@littleadv: Thanks. Your feedback also substantiates my answer that there are cards that pay more in cash-back than the fee they charge (e.g. you get 6% cash-back for groceries). I am not sure I qualify for these but I have see people using these cards all the time! The part about shipping was just one example where most wealthy people don't have to pay for it separately just because of the volume of produce they order for the household and I assume they get a discount on the retail prices of the groceries as well. –  f1StudentInUS Mar 11 '13 at 16:05
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While you would probably not use your ATM card to buy a $1M worth mansion, I've heard urban legends about people who bought a house on a credit card. While can't say its reliable, I wouldn't be surprised that some have actual factual basis. I myself had put a car down-payment on my credit card, and had I paid the sticker price, the dealer would definitely have no problem with putting the whole car on the credit card (and my limits would allow it, even for a luxury brand).

The instruments are the same. There's nothing special you need to have to pay a million dollars. You just write a lot of zeroes on your check, but you don't need a special check for that. Large amounts of money are transferred electronically (wire-transfers), which is also something that "regular" people do once or twice in their lives.

What might be different is the way these purchases are financed. Rich people are not necessarily rich with cash. Most likely, they're rich with equity: own something that's worth a lot. In this case, instead of a mortgage secured by the house, they can take a loan secured by the stocks they own. This way, they don't actually cash out of the investment, yet get cash from its value. It is similarly to what we, regular mortals, do with our equity in primary residence and HELOCs. So it is not at all uncommon that a billionaire will in fact have tons of money owed in loans. Why? Because the billions owned are owned through stock valuation, and the cash used is basically a loan secured by these stocks. It might happen that the stocks securing the loans become worthless, and that will definitely be a problem both to the (now ex-)billionaire and the bank. But until then, they can get cash from their investment without cashing out and without paying taxes. And if they're lucky enough to die before they need to repay the loans - they saved tons on money on taxes.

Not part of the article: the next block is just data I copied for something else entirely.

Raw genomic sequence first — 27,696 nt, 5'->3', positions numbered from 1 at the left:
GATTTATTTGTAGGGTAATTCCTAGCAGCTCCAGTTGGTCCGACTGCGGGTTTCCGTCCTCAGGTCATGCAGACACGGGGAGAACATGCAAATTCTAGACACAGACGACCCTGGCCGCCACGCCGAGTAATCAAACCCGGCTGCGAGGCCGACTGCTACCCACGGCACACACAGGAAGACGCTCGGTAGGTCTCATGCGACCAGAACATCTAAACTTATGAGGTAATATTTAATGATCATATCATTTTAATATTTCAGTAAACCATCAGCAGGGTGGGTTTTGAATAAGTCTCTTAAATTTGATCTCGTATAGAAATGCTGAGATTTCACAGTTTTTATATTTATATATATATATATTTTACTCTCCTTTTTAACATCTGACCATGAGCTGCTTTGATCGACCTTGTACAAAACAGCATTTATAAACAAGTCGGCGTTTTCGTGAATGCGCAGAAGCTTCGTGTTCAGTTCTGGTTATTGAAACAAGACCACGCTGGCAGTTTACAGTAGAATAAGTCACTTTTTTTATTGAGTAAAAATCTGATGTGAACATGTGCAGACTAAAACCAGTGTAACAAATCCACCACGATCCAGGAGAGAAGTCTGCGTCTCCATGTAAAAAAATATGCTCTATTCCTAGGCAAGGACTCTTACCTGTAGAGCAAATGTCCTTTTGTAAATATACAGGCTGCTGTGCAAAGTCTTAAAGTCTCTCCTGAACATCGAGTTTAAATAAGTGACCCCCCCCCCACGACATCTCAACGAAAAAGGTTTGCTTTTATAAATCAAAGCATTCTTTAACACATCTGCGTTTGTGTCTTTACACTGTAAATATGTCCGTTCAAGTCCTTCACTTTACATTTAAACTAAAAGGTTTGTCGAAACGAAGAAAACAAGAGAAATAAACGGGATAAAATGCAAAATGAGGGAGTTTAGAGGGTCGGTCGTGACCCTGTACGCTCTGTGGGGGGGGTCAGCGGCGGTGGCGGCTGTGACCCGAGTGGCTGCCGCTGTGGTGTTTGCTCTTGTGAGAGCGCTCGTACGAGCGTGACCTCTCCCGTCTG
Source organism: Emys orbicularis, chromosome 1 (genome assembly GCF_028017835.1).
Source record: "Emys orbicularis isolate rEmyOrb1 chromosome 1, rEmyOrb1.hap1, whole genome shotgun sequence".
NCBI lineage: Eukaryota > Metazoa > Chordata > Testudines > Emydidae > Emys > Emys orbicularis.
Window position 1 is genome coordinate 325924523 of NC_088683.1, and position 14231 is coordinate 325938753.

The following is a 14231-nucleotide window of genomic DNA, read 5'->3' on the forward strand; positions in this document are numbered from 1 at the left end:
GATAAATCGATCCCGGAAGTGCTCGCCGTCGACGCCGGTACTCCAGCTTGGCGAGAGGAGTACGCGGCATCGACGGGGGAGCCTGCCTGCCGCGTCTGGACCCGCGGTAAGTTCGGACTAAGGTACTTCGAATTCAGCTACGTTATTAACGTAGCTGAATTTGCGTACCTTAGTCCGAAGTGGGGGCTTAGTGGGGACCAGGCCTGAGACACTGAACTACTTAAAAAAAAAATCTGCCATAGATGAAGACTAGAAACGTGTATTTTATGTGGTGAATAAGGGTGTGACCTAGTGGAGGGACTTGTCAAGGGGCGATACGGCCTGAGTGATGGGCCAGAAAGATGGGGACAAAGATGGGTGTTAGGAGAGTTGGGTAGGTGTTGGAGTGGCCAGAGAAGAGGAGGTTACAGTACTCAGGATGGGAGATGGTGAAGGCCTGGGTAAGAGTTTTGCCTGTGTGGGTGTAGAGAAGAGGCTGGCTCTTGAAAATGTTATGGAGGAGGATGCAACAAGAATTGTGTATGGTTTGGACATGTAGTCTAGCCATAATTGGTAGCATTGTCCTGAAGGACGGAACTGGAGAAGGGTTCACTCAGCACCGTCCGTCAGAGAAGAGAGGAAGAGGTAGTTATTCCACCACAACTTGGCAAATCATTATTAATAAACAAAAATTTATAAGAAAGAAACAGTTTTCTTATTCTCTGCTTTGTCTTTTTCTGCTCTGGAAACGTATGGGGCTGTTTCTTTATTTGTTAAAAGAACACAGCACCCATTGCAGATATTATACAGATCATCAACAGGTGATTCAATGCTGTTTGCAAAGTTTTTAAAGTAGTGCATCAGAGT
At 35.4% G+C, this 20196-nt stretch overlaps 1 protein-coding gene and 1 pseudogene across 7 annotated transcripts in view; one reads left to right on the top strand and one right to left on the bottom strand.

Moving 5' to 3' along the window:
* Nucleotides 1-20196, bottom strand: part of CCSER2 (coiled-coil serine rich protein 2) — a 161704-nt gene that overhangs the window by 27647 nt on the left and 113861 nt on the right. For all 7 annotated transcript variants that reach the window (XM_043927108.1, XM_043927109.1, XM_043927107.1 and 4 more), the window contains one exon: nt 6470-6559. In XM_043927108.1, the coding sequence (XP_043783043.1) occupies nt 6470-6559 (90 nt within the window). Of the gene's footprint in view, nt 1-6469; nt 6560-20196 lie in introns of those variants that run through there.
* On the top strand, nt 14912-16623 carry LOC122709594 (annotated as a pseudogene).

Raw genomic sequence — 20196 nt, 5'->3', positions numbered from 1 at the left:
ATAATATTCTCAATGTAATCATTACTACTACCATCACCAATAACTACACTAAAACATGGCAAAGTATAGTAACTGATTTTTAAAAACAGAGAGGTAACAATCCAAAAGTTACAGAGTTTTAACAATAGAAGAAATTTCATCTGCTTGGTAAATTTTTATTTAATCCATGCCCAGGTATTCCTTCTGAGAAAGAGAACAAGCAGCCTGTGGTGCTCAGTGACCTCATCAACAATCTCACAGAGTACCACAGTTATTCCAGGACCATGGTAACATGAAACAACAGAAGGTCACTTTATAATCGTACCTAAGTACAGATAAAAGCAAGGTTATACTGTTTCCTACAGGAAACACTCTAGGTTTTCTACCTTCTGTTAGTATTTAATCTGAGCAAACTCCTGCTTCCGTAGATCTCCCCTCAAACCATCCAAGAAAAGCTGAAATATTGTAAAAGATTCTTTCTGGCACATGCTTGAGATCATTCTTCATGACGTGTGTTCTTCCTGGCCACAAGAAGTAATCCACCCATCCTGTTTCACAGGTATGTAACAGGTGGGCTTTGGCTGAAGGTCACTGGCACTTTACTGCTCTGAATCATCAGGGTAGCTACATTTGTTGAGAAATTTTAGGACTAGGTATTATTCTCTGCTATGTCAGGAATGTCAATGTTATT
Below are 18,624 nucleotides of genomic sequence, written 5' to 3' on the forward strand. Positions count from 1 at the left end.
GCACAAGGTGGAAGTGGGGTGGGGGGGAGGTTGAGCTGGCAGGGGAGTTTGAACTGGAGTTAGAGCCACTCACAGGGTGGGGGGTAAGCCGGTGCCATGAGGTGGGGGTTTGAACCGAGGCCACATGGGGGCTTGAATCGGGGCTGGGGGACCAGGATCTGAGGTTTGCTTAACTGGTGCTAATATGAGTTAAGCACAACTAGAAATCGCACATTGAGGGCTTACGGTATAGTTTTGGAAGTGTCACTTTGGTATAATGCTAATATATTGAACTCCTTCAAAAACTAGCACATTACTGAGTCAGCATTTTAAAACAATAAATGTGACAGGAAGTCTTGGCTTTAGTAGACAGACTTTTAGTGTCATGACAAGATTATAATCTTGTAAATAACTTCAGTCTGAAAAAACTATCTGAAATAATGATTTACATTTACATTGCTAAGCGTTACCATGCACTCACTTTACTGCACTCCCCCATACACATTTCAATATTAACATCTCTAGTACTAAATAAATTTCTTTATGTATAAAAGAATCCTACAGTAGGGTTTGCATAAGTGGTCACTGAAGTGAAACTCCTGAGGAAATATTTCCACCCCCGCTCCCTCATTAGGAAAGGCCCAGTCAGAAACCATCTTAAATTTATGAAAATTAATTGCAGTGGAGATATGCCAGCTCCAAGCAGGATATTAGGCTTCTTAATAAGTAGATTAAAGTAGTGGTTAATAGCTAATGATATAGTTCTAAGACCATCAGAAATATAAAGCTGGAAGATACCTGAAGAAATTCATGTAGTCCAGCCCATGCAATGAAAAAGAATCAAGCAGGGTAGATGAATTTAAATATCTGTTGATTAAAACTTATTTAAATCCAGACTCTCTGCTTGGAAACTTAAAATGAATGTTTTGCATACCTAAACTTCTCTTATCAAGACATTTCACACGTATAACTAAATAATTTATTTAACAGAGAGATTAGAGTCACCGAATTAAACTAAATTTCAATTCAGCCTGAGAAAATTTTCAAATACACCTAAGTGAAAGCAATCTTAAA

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That actually makes a lot of sense, avoids all the capital gains taxes –  Darcys22 Mar 4 '13 at 9:08
    
I also paid a down payment on a car by credit card, but when I asked about paying the whole car the dealer was having none of it. When you think they are likely to pay 4% to the card issuer, why would they? –  DJClayworth Mar 4 '13 at 20:29
    
@DJClayworth that's why I said that they'd allow it had I paid the sticker price. The difference between what you actually paid and the price on the sticker would cover the CC commission. –  littleadv Mar 4 '13 at 20:36
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I was once the personal assistant to two wealthy NYC sisters. They did not pay for anything. For example, if we were riding the subway, I would pay, and be reimbursed by the Company. They had multiple residences and investment properties. Each property was purchased through a separate Limited Liablity Corporation, and paid for by the Company.

When they purchased, donated or sold art, it was through their family Foundation.

Their income primarily came from a draw of funds from the family estate, although one of them worked as an architect, which provided further income.

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Wealthy enough to have you as assistant, but they took the subway? No Limo/Driver? –  JoeTaxpayer Mar 9 '13 at 22:40
    
This reflects my personal experience as well. I am friends with two people who can buy a Limo of name model Cadillacs and have a fulltime Driver any day but they take the Amtrack with me. We hire cabs just because waiting for buses in LA is too expensive. I have also heard that drawing funds from the family estate attracts less tax (capital gains?) than I pay on my first $80k! –  f1StudentInUS Mar 11 '13 at 15:56
    
Yes, Joe Taxpayer. At times they would hire a car & driver, at times drive themselves in their own car, and at times take the subway. There are times in NYC when the subway is the easiest, fastest way to get around. –  BigFig Mar 11 '13 at 21:20